: the necks

Shock Records, 2004, FOM0011

It’s easy to see why The Necks have generated such a cult following over the past decade; their whole approach flies so defiantly in the face of all that characterises contemporary life. Their music poses questions in an era of pat answers, demands attention in a culture of distraction, and requires time in fast-paced world. The Iranian filmmaker Abbas Kiarostami once claimed he took it as the highest compliment when people fell asleep while watching his movies, a comment that came to mind while listening to The Necks’ latest release. Kiarostami’s films carve out a space in which our minds can wander, drifting through the disparate thoughts, memories and resonances evoked by his images. Similarly, The Necks carve music in time which is never the same twice over.

The new release comprises 2 disks, each an hour long. Mosquito begins with an uncertain, staccato dialogue between wooden blocks played by Tony Buck and Chris Abrahams’ piano. There are long stretches of silence, until the tinkering is joined by methodical, heavy notes periodically emanating from Lloyd Swanton’s double bass. A steady rhythmic purr starts up, sounding like an outboard motor travelling parallel to the band, until it branches off on its own path and fades into the distance.

Mosquito summons images of a slow journey up river in a humid tropical clime, with passing river traffic, wooden blocks evoking the night-time calm of a distant outpost of exotic Orientalist imaginings. At one point a mosquito buzzes in the listener’s ears. Seven minutes in, piano chords join the conversation and a structure begins to form, incrementally. In a Necks performance, the journey is the message. The trip has to be seen through to its end or not embarked upon at all—this is not a CD you can dip into. The sounds of the opening return at the end: we are back in port, our dream journey complete as the memories linger.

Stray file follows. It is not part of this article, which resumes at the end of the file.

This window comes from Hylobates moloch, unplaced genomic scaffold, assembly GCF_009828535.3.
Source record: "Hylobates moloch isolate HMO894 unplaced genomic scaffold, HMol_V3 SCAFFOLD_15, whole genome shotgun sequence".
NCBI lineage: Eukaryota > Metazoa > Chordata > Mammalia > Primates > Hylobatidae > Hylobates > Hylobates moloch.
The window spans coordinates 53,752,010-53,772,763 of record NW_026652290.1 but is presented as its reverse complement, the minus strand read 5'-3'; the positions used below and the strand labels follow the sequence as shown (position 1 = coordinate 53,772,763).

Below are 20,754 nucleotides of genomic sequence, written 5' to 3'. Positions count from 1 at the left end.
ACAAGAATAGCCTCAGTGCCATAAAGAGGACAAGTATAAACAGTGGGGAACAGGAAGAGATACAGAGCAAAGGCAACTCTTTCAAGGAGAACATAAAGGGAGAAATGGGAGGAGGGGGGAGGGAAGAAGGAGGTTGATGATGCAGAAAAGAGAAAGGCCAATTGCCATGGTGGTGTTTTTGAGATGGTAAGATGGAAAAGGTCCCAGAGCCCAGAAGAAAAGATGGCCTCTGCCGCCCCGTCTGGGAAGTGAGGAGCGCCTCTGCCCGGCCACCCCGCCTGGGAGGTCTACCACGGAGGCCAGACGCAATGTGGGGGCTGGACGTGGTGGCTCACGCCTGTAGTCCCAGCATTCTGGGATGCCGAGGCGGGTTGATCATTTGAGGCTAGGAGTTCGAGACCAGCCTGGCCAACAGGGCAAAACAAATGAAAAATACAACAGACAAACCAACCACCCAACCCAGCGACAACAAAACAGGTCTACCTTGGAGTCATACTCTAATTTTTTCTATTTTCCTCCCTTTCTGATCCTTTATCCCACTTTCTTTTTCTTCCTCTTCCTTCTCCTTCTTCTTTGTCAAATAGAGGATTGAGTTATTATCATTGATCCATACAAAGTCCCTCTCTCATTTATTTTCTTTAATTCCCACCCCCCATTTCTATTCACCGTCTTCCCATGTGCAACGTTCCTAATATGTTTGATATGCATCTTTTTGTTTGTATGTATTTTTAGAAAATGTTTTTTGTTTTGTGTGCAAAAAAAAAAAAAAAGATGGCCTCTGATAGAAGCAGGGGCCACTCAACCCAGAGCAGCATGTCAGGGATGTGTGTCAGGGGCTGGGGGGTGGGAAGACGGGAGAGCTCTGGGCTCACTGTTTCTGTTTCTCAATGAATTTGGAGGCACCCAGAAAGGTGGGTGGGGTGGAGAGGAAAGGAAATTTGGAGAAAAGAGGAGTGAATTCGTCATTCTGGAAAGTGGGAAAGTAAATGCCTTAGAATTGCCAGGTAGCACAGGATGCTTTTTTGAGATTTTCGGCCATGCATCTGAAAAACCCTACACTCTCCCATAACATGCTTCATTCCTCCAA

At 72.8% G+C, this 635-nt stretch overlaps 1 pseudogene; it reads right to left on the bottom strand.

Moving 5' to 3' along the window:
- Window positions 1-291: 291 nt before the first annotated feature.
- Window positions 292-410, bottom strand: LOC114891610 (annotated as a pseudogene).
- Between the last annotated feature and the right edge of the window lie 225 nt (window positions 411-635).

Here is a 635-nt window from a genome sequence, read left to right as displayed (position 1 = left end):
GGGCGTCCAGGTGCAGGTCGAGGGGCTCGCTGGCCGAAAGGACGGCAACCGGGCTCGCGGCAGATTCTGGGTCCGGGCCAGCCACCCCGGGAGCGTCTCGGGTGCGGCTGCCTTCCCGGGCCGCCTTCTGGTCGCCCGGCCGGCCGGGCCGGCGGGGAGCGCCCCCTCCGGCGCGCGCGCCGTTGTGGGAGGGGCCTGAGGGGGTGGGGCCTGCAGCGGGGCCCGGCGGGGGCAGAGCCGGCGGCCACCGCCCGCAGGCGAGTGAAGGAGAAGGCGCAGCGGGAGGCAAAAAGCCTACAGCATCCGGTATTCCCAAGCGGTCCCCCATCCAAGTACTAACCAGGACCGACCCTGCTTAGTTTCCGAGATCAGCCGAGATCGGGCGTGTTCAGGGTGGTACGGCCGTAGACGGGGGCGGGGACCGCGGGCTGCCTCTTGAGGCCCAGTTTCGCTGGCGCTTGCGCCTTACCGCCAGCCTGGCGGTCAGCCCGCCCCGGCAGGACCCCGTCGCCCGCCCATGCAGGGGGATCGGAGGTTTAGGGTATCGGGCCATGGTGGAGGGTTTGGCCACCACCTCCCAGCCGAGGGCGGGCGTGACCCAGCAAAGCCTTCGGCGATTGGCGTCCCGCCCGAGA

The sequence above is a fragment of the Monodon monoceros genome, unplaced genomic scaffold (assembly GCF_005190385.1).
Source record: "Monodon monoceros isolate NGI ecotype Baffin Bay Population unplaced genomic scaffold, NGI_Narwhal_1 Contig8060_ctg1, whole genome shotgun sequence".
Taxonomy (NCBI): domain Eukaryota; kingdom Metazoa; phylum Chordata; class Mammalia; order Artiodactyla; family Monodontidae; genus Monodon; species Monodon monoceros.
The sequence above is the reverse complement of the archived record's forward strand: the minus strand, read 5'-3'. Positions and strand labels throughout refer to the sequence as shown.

See Through is more typical of The Necks’ live work. It opens with a prolonged wash of cymbals, a persistent percussive rumble and a piano tracing melodic lines deep in the mix. See Through never leaves its starting point, hovering above the same spot as the trio work the sound, endlessly stretching the aural possibilities. Silences come and go, but always the rumble returns, a shimmering mirage of incandescent sounds on the horizon, continually threatening to burst over the listener or disappear completely.

Mosquito and See Through offer quite different experiences. I preferred See Through’s constantly shifting shimmer to Mosquito’s circular narrative, but each disk provides a unique musical exploration that demands concentration, rewarding the listener with a dream-like realm of infinite possibilities. The effect is only surpassed by the hypnotic energy The Necks generate on stage.

Dan Edwards

1 December 2005